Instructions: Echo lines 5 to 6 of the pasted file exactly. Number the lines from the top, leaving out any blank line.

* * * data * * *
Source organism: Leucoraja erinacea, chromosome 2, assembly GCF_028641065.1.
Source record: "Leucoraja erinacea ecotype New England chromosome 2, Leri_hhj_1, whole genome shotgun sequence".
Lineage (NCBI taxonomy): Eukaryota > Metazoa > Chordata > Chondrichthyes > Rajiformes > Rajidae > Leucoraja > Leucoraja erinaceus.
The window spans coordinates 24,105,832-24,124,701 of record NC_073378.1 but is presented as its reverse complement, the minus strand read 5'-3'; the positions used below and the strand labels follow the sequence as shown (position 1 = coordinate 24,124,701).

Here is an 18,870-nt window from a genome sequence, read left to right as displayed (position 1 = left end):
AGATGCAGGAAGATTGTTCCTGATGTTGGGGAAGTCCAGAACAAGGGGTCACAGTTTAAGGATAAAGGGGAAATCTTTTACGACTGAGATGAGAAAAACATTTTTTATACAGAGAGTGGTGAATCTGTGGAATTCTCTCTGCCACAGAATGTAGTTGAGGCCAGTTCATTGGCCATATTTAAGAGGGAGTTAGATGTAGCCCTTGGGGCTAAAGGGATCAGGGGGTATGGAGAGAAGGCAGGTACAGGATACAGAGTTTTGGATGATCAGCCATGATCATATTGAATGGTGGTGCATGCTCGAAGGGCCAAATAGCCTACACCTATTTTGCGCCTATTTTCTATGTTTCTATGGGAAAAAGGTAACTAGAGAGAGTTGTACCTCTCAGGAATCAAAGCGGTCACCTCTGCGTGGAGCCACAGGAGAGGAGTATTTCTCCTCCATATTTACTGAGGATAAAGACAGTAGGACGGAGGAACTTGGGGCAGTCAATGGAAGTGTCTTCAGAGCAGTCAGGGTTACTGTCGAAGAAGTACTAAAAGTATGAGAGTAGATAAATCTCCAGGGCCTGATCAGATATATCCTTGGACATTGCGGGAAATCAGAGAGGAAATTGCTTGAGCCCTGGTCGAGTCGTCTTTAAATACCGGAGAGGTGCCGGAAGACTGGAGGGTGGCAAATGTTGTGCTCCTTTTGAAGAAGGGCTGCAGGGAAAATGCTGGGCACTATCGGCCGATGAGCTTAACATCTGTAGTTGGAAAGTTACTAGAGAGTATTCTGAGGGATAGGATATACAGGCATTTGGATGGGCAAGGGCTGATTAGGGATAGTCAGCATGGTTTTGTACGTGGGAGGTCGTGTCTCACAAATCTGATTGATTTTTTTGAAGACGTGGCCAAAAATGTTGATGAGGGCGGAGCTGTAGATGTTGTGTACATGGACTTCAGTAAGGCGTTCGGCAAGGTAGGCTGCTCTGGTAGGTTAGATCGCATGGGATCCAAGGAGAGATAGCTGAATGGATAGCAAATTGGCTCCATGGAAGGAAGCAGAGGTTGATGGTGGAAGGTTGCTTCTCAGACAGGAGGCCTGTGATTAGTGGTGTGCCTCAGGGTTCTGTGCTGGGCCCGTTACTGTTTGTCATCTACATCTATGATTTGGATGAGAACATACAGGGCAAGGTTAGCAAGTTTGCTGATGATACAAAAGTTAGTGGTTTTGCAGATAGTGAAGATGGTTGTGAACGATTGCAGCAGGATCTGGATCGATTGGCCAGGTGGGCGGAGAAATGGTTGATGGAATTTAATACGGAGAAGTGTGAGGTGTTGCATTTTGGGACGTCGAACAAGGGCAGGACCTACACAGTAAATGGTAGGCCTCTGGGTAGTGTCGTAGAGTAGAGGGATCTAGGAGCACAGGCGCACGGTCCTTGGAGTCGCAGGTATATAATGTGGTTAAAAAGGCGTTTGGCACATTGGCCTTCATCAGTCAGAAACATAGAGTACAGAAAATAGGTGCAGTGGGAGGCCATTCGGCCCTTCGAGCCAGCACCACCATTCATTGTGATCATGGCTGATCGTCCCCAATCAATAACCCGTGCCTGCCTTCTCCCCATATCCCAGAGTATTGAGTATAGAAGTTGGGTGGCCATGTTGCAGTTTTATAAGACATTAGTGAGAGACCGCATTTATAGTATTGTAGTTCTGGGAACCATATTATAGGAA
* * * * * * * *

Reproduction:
Here is an 18,870-nt window from a genome sequence, read left to right as displayed (position 1 = left end):
AGATGCAGGAAGATTGTTCCTGATGTTGGGGAAGTCCAGAACAAGGGGTCACAGTTTAAGGATAAAGGGGAAATCTTTTACGACTGAGATGAGAAAAACATTTTTTATACAGAGAGTGGTGAATCTGTGGAATTCTCTCTGCCACAGAATGTAGTTGAGGCCAGTTCATTGGCCATATTTAAGAGGGAGTTAGATGTAGCCCTTGGGGCTAAAGGGATCAGGGGGTATGGAGAGAAGGCAGGTACAGGATACAGAGTTTTGGATGATCAGCCATGATCATATTGAATGGTGGTGCATGCTCGAAGGGCCAAATAGCCTACACCTATTTTGCGCCTATTTTCTATGTTTCTATGGGAAAAAGGTAACTAGAGAGAGTTGTACCTCTCAGGAATCAAAGCGGTCACCTCTGCGTGGAGCCACAGGAGAGGAGTATTTCTCCTCCATATTTACTGAGGATAAAGACAGTAGGACGGAGGAACTTGGGGCAGTCAATGGAAGTGTCTTCAGAGCAGTCAGGGTTACTGTCGAAGAAGTACTAAAAGTATGAGAGTAGATAAATCTCCAGGGCCTGATCAGATATATCCTTGGACATTGCGGGAAATCAGAGAGGAAATTGCTTGAGCCCTGGTCGAGTCGTCTTTAAATACCGGAGAGGTGCCGGAAGACTGGAGGGTGGCAAATGTTGTGCTCCTTTTGAAGAAGGGCTGCAGGGAAAATGCTGGGCACTATCGGCCGATGAGCTTAACATCTGTAGTTGGAAAGTTACTAGAGAGTATTCTGAGGGATAGGATATACAGGCATTTGGATGGGCAAGGGCTGATTAGGGATAGTCAGCATGGTTTTGTACGTGGGAGGTCGTGTCTCACAAATCTGATTGATTTTTTTGAAGACGTGGCCAAAAATGTTGATGAGGGCGGAGCTGTAGATGTTGTGTACATGGACTTCAGTAAGGCGTTCGGCAAGGTAGGCTGCTCTGGTAGGTTAGATCGCATGGGATCCAAGGAGAGATAGCTGAATGGATAGCAAATTGGCTCCATGGAAGGAAGCAGAGGTTGATGGTGGAAGGTTGCTTCTCAGACAGGAGGCCTGTGATTAGTGGTGTGCCTCAGGGTTCTGTGCTGGGCCCGTTACTGTTTGTCATCTACATCTATGATTTGGATGAGAACATACAGGGCAAGGTTAGCAAGTTTGCTGATGATACAAAAGTTAGTGGTTTTGCAGATAGTGAAGATGGTTGTGAACGATTGCAGCAGGATCTGGATCGATTGGCCAGGTGGGCGGAGAAATGGTTGATGGAATTTAATACGGAGAAGTGTGAGGTGTTGCATTTTGGGACGTCGAACAAGGGCAGGACCTACACAGTAAATGGTAGGCCTCTGGGTAGTGTCGTAGAGTAGAGGGATCTAGGAGCACAGGCGCACGGTCCTTGGAGTCGCAGGTATATAATGTGGTTAAAAAGGCGTTTGGCACATTGGCCTTCATCAGTCAGAAACATAGAGTACAGAAAATAGGTGCAGTGGGAGGCCATTCGGCCCTTCGAGCCAGCACCACCATTCATTGTGATCATGGCTGATCGTCCCCAATCAATAACCCGTGCCTGCCTTCTCCCCATATCCCAGAGTATTGAGTATAGAAGTTGGGTGGCCATGTTGCAGTTTTATAAGACATTAGTGAGAGACCGCATTTATAGTATTGTAGTTCTGGGAACCATATTATAGGAA